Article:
In 2012 a television series called Magic City appeared on Starz Network and it ran for two seasons. It depicted the glamor and sleaze of Miami around the time of Castro’s revolution in Cuba. Inevitably the Jewish Mafia made its appearance, with its desire to control Miami as a potential hub for gambling to rival Las Vegas. Miami was also going to be a substitute for the loss of Havana as a hub of crime investment. The WASP-ish non-Jewish residents were locked in a battle for Miami’s soul (and their privilege) against the interloping Jews, and then the Cubans. There was murder and prostitution, a Jewish DA keeping an eye on a Jewish hotelier who was caught in the vice of mafia money and struggling to free himself from a noxious Jewish criminal and pervert. References to Jewish life peppered the dialogue, and it seemed every Jewish character was either having sex with or was married to a non-Jewish girl. In other words its depiction of Jews was cringeworthy and embarrassing. Jewish life had absolutely nothing to commend it. A Passover seder was different to any other banquet only in its token matzah. All of this is the setting of Thane Rosenbaum’s latest novel How Sweet It Is!
Thane Rosenbaum is a distinguished law professor. He is the director of the Forum on Law, Culture & Society, hosted by NYU Law School. He is actively involved in Jewish life and is popular lecturer, writer, novelist, and essayist. As the child of Holocaust survivors, his earlier work had drawn on themes of dislocation and the ongoing trauma that survivors experienced and passed on to the succeeding generations. He graduated from the University of Florida, and he earned his JD from the University of Miami School of Law, where he was a Harvey T. Reid Scholar and served as Editor-in-Chief of the University of Miami Law Review. So he knows the Miami scene very well, and his familiarity with the local scene is one of the highlights of How Sweet It Is!
Into this setting he brings the familiar personae of Meyer Lansky, Isaac Bashevis Singer, Fidel Castro, Frank Sinatra, Jackie Gleason, and Muhammad Ali. All of them were sometime denizens of Miami Beach. Jewish swimming legend Marc Spitz features prominently, and we are introduced to an atheist rabbi who bears as much resemblance to a rabbi as a drunken Cossack on hallucinogens. But we might be inclined to forgive him because he is a holocaust survivor. So too are Jacob and Sophie Posner, who struggle in their different ways to cope with life. Their neglected son, Adam, finds his own way of growing up in a context that bears a close resemblance to Hades, heat included.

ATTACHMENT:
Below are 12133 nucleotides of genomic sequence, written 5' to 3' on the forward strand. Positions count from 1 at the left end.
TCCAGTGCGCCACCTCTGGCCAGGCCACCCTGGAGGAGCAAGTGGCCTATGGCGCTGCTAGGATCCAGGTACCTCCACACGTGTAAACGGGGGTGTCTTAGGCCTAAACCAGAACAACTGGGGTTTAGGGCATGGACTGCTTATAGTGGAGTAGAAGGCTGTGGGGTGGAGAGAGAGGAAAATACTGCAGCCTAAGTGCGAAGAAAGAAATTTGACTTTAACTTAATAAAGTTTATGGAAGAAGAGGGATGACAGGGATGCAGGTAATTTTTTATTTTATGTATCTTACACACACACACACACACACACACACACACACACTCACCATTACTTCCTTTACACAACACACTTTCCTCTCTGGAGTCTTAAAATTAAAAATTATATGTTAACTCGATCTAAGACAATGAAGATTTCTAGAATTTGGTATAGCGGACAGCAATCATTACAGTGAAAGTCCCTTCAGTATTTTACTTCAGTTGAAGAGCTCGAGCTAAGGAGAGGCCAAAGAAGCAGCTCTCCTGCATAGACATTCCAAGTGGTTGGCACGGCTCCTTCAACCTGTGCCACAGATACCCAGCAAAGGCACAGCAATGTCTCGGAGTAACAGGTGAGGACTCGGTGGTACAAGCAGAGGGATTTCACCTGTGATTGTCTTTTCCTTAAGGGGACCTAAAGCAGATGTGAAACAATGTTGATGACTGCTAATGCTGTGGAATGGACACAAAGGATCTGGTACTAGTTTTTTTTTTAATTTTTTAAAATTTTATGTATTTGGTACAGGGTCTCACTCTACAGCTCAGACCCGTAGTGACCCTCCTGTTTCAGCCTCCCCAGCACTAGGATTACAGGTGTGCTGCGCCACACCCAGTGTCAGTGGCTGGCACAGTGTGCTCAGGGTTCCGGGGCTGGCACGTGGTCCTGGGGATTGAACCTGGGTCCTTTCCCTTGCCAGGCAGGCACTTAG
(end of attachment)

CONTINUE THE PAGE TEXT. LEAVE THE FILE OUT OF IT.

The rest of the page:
Sophie Posner finds relief in gambling, and this leads her into the clutches of Meyer Lansky, who has just been extradited to the USA from Israel (that part, of course, is true). He finds his empire in disarray. He recognizes Sophie’s combination of brilliant amorality and deep post-Holocaust dysfunction. He employs her to knock his aging and incompetent associates into shape. She rises in the organization to become his consigliere. Meanwhile her husband accepts her absence and struggles to survive, himself in his own post-traumatic world. Adam turns to running and baseball, at which he excels. It is a metaphor for his desire to escape. In a scene reminiscent of Philip Roth, he stumbles on a hippy orgy in Flamingo Park the night before the Democratic convention.
I don’t know how much of all this is based on Mr. Rosenbaum’s experience of Miami and indeed parents who survived the horrors or how much on a very fertile imagination. By now you have realized that this book is a comic pastiche—highly entertaining, unpredictable, and an exercise in cross-everything in a multicultural cocoon. As such it is a novel of our times, and yet of course it isn’t because it is set some 40 years ago.
The contrast with today is significant. Miami Beach is not the same, and Judaism is not the same. Both have stabilized and established themselves. Just as the Mafia has turned to white-collar schemes, so Jewish life in America has gotten over its mad rush to escape its roots. More and more Jews now realize that either the religion takes itself seriously or it disappears. This is a requiem for an era gone by that, frankly, offered little of substance.
In satirizing that world, Mr. Rosenbaum has achieved two things. On the face of it he has given us a funny, enjoyable read and a nostalgic look at a place and a time gone by. But on a serious level, he has shown us how empty and valueless it all was. A period of transition, in many ways its aftermath was a cultural dissonance that turned too many Jews into the soulless, hollow version that Woody Allen portrays. Thank goodness we have rebounded and reestablished a Jewish life of study, conviction, and commitment that we can be proud of, instead of being embarrassed by.
This is the season of remembering–Yom Hashoah, Yom HaZikaron, Yom Ha’Atzmaut–the tragedies and the triumphs. It is a time to remember that defeat and victory, humiliation and triumph, are two sides of the coin of history. For all that this book laughs at tragedy and failure. it also celebrates the spirit of life and survival.